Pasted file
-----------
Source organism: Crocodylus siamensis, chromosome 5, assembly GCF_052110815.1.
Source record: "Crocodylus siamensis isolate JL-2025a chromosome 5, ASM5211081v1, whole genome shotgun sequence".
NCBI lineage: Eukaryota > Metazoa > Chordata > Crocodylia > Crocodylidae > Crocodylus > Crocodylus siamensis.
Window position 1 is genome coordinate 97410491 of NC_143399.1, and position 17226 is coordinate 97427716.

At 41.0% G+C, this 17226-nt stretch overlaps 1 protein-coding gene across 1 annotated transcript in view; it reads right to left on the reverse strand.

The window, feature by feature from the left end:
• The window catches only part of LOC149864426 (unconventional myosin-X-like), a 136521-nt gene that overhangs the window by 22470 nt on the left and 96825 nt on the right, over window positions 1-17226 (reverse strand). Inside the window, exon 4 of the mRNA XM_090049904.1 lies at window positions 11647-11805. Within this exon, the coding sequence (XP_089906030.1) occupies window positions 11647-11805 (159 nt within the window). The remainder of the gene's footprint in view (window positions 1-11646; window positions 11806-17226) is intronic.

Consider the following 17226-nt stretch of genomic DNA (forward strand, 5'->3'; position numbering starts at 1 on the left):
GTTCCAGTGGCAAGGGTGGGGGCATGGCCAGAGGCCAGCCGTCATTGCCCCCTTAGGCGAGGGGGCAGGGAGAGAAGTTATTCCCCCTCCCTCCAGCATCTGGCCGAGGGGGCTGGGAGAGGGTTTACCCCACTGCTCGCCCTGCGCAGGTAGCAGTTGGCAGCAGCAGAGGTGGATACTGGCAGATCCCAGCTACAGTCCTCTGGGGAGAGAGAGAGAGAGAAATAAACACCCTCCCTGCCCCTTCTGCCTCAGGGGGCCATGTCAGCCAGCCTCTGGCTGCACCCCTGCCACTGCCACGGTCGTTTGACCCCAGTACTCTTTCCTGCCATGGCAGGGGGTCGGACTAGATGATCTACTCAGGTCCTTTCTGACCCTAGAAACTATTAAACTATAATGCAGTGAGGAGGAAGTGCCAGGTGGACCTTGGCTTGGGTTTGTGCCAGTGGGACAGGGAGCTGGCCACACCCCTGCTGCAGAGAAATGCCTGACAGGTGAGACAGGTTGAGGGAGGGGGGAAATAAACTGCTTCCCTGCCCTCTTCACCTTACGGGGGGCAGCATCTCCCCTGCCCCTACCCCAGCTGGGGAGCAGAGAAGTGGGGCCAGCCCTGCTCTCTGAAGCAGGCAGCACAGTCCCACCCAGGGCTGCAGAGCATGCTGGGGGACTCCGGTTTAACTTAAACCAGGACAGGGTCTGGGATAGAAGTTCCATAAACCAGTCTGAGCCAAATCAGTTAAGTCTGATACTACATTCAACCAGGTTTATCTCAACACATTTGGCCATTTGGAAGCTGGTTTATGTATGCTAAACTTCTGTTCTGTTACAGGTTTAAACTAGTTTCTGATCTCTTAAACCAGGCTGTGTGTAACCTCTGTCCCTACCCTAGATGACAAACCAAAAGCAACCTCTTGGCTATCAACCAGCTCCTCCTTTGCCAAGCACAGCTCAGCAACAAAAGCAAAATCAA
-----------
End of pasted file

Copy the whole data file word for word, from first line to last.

Source organism: Crocodylus siamensis, chromosome 5, assembly GCF_052110815.1.
Source record: "Crocodylus siamensis isolate JL-2025a chromosome 5, ASM5211081v1, whole genome shotgun sequence".
NCBI lineage: Eukaryota > Metazoa > Chordata > Crocodylia > Crocodylidae > Crocodylus > Crocodylus siamensis.
Window position 1 is genome coordinate 97410491 of NC_143399.1, and position 17226 is coordinate 97427716.

At 41.0% G+C, this 17226-nt stretch overlaps 1 protein-coding gene across 1 annotated transcript in view; it reads right to left on the reverse strand.

The window, feature by feature from the left end:
• The window catches only part of LOC149864426 (unconventional myosin-X-like), a 136521-nt gene that overhangs the window by 22470 nt on the left and 96825 nt on the right, over window positions 1-17226 (reverse strand). Inside the window, exon 4 of the mRNA XM_090049904.1 lies at window positions 11647-11805. Within this exon, the coding sequence (XP_089906030.1) occupies window positions 11647-11805 (159 nt within the window). The remainder of the gene's footprint in view (window positions 1-11646; window positions 11806-17226) is intronic.

Consider the following 17226-nt stretch of genomic DNA (forward strand, 5'->3'; position numbering starts at 1 on the left):
GTTCCAGTGGCAAGGGTGGGGGCATGGCCAGAGGCCAGCCGTCATTGCCCCCTTAGGCGAGGGGGCAGGGAGAGAAGTTATTCCCCCTCCCTCCAGCATCTGGCCGAGGGGGCTGGGAGAGGGTTTACCCCACTGCTCGCCCTGCGCAGGTAGCAGTTGGCAGCAGCAGAGGTGGATACTGGCAGATCCCAGCTACAGTCCTCTGGGGAGAGAGAGAGAGAGAAATAAACACCCTCCCTGCCCCTTCTGCCTCAGGGGGCCATGTCAGCCAGCCTCTGGCTGCACCCCTGCCACTGCCACGGTCGTTTGACCCCAGTACTCTTTCCTGCCATGGCAGGGGGTCGGACTAGATGATCTACTCAGGTCCTTTCTGACCCTAGAAACTATTAAACTATAATGCAGTGAGGAGGAAGTGCCAGGTGGACCTTGGCTTGGGTTTGTGCCAGTGGGACAGGGAGCTGGCCACACCCCTGCTGCAGAGAAATGCCTGACAGGTGAGACAGGTTGAGGGAGGGGGGAAATAAACTGCTTCCCTGCCCTCTTCACCTTACGGGGGGCAGCATCTCCCCTGCCCCTACCCCAGCTGGGGAGCAGAGAAGTGGGGCCAGCCCTGCTCTCTGAAGCAGGCAGCACAGTCCCACCCAGGGCTGCAGAGCATGCTGGGGGACTCCGGTTTAACTTAAACCAGGACAGGGTCTGGGATAGAAGTTCCATAAACCAGTCTGAGCCAAATCAGTTAAGTCTGATACTACATTCAACCAGGTTTATCTCAACACATTTGGCCATTTGGAAGCTGGTTTATGTATGCTAAACTTCTGTTCTGTTACAGGTTTAAACTAGTTTCTGATCTCTTAAACCAGGCTGTGTGTAACCTCTGTCCCTACCCTAGATGACAAACCAAAAGCAACCTCTTGGCTATCAACCAGCTCCTCCTTTGCCAAGCACAGCTCAGCAACAAAAGCAAAATCAA